No New Petrol And Diesel Cars In Europe After 2035

Come 2035 and no new cars that run either on petrol or diesel will be allowed to be sold in the European Union (EU) after the EU parliament voted to ban their sales outright.

The European Parliament has thrown its weight behind a proposed ban on selling new cars with combustion engines in 2035, seeking to step up the fight against climate change by boosting the development of electric vehicles.

The European Union assembly voted to require automakers to cut carbon dioxide emissions by 100 per cent by the middle of the next decade. The mandate would amount to a prohibition on the sale in the 27-nation bloc of new cars powered by gasoline or diesel. Attempts by some lawmakers to weaken the target to a 90 per cent cut in CO₂ emissions by 2035 were rejected.

While 339 Members of the European Parliament (MEP) voted in favor of the ban — which was proposed by the European Commission (EC), the parliament’s executive branch — 249 MEPs voted against while 24 abstained.

The new legislation is expected to help the EU achieve its target of cutting emissions from cars and light commercial vehicles by 100% by 2035 — when measured against the emissions in 2021. In fact, by 2030, while emissions from cars have to be reduced by 55%, those from vans need to be cut by 50%. According to the EC, cars and vans account for 12% and 2.5% of EU’s total carbon dioxide (CO2) emissions, respectively.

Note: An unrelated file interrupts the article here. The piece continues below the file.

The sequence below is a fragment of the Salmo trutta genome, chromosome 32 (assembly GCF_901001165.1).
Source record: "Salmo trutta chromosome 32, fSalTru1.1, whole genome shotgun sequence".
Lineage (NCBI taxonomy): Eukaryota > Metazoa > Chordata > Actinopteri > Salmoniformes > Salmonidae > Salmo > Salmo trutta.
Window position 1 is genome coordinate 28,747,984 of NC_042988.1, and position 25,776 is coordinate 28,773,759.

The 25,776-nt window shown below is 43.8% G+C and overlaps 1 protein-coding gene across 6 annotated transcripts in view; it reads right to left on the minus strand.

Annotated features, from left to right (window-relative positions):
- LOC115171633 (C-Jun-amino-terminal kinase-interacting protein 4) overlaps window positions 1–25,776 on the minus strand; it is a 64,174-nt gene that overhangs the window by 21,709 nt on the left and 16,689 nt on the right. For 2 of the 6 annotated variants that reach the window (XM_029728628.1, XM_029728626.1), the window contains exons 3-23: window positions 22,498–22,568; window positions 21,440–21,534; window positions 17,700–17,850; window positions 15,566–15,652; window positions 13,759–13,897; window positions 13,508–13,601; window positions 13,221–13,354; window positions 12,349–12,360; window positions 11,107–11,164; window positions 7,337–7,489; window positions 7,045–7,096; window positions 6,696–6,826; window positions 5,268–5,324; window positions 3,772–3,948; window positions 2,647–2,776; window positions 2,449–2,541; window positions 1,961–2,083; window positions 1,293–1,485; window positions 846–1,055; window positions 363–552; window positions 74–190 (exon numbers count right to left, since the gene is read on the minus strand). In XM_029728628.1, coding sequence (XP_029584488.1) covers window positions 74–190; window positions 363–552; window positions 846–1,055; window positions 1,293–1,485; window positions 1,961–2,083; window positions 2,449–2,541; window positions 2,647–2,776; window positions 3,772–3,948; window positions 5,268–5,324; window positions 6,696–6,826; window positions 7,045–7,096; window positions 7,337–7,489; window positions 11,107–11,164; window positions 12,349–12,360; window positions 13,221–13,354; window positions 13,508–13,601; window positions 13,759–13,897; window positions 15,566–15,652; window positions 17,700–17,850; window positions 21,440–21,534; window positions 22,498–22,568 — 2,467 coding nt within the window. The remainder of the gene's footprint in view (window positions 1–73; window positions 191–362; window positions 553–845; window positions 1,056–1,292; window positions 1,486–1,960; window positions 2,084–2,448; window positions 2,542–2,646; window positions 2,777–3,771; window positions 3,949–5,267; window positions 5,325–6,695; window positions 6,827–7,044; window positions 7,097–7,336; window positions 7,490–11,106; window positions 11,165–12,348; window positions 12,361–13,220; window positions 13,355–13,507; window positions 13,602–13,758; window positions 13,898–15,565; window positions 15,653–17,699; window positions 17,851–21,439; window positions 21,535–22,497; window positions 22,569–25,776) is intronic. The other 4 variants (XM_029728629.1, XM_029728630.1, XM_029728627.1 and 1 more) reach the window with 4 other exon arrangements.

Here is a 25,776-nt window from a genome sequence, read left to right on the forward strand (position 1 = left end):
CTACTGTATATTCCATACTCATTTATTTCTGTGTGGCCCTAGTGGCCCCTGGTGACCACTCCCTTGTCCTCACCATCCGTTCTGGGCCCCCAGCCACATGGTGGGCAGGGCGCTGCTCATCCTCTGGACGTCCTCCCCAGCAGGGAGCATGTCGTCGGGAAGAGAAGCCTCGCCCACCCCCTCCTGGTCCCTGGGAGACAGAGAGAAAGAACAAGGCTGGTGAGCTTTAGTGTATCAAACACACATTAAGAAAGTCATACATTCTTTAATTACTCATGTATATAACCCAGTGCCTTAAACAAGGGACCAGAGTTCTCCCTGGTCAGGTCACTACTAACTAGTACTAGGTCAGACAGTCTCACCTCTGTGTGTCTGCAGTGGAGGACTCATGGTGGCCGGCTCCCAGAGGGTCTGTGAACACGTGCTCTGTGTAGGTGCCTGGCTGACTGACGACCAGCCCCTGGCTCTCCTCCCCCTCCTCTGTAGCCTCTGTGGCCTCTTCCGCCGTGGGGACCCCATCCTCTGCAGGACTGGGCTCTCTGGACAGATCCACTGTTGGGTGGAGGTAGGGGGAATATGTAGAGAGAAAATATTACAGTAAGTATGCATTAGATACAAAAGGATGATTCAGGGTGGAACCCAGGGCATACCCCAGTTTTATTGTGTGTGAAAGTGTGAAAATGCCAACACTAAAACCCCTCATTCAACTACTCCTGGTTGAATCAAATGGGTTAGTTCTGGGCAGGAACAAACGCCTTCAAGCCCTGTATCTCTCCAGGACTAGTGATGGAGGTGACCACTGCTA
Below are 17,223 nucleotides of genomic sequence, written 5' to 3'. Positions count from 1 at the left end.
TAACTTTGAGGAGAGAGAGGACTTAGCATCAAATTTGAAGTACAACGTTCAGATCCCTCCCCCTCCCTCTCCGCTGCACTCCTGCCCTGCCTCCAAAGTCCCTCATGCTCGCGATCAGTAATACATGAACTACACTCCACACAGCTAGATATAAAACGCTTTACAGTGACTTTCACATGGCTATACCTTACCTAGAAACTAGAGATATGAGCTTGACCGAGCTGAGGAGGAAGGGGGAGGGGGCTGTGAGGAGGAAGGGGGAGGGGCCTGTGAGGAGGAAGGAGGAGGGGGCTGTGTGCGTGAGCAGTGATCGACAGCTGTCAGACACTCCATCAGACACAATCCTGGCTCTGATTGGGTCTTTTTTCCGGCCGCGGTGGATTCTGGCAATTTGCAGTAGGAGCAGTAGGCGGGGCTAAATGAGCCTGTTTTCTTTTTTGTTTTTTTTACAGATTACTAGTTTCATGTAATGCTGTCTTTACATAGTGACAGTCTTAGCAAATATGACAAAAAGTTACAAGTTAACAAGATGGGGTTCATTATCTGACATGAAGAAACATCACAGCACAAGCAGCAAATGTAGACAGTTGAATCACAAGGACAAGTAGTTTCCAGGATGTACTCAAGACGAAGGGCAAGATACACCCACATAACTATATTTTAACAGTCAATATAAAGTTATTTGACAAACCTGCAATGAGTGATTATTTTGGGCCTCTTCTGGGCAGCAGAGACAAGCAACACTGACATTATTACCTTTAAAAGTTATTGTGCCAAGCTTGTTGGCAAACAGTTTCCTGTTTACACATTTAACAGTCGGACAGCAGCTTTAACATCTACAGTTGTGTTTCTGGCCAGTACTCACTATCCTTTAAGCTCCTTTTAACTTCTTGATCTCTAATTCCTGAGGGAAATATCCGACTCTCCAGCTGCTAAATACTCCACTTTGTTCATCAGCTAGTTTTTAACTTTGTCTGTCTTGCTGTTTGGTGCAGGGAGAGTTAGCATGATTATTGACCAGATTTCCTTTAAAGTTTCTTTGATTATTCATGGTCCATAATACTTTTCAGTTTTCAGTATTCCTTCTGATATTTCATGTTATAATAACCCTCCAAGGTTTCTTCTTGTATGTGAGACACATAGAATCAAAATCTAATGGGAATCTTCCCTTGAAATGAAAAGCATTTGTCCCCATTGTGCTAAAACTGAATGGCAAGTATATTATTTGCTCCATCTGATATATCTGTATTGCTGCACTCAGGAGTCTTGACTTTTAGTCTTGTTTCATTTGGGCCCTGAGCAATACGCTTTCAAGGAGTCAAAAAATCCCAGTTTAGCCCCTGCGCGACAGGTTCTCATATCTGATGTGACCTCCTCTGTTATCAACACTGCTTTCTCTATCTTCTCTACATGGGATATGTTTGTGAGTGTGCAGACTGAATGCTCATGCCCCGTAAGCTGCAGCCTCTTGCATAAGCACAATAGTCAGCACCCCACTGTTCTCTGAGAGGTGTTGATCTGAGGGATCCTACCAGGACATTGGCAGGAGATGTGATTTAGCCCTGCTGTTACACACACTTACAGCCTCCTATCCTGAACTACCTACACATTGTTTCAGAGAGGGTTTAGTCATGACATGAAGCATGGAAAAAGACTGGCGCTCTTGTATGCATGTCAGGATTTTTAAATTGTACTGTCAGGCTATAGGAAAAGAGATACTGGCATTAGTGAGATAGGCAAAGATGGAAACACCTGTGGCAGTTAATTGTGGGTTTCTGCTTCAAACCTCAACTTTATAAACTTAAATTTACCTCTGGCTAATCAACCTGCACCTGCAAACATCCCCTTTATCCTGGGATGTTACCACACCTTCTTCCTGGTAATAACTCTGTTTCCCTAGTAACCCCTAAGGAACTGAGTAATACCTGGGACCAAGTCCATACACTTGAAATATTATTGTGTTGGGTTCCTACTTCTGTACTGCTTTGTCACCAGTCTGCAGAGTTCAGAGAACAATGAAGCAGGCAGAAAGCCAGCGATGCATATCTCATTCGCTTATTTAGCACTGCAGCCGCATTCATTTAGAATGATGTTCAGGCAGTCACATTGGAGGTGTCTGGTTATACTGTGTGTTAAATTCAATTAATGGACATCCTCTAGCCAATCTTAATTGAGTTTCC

The MEPs will enter into negotiations with the EU’s 27 member nations about the plans to implement this ban. The UK, which exited the EU on January 31, 2020, aims to ban the sale of new cars and vans running on petrol and diesel from 2030 and from 2035, all new cars and vans need to have zero tailpipe emission.

Environmentalists hailed the parliament’s decisions. Transport & Environment, a Brussels-based alliance, said the vote offered “a fighting chance of averting runaway climate change”.

But Germany’s auto industry lobby group VDA criticised the vote, saying it ignored the lack of charging infrastructure in Europe.

The group also said the vote was “a decision against innovation and technology” – a reference to demands from the industry that synthetic fuels be exempt from the ban, which European lawmakers rejected.

The governments of EU member states will need to give their verdicts in the coming weeks or months before a final agreement on the tougher car emission requirements is approved.

If approved by EU nations, the 2035 deadline will be particularly tough on German automakers, who have focused on powerful and expensive vehicles with combustion engines while falling behind foreign rivals when it comes to electric cars.

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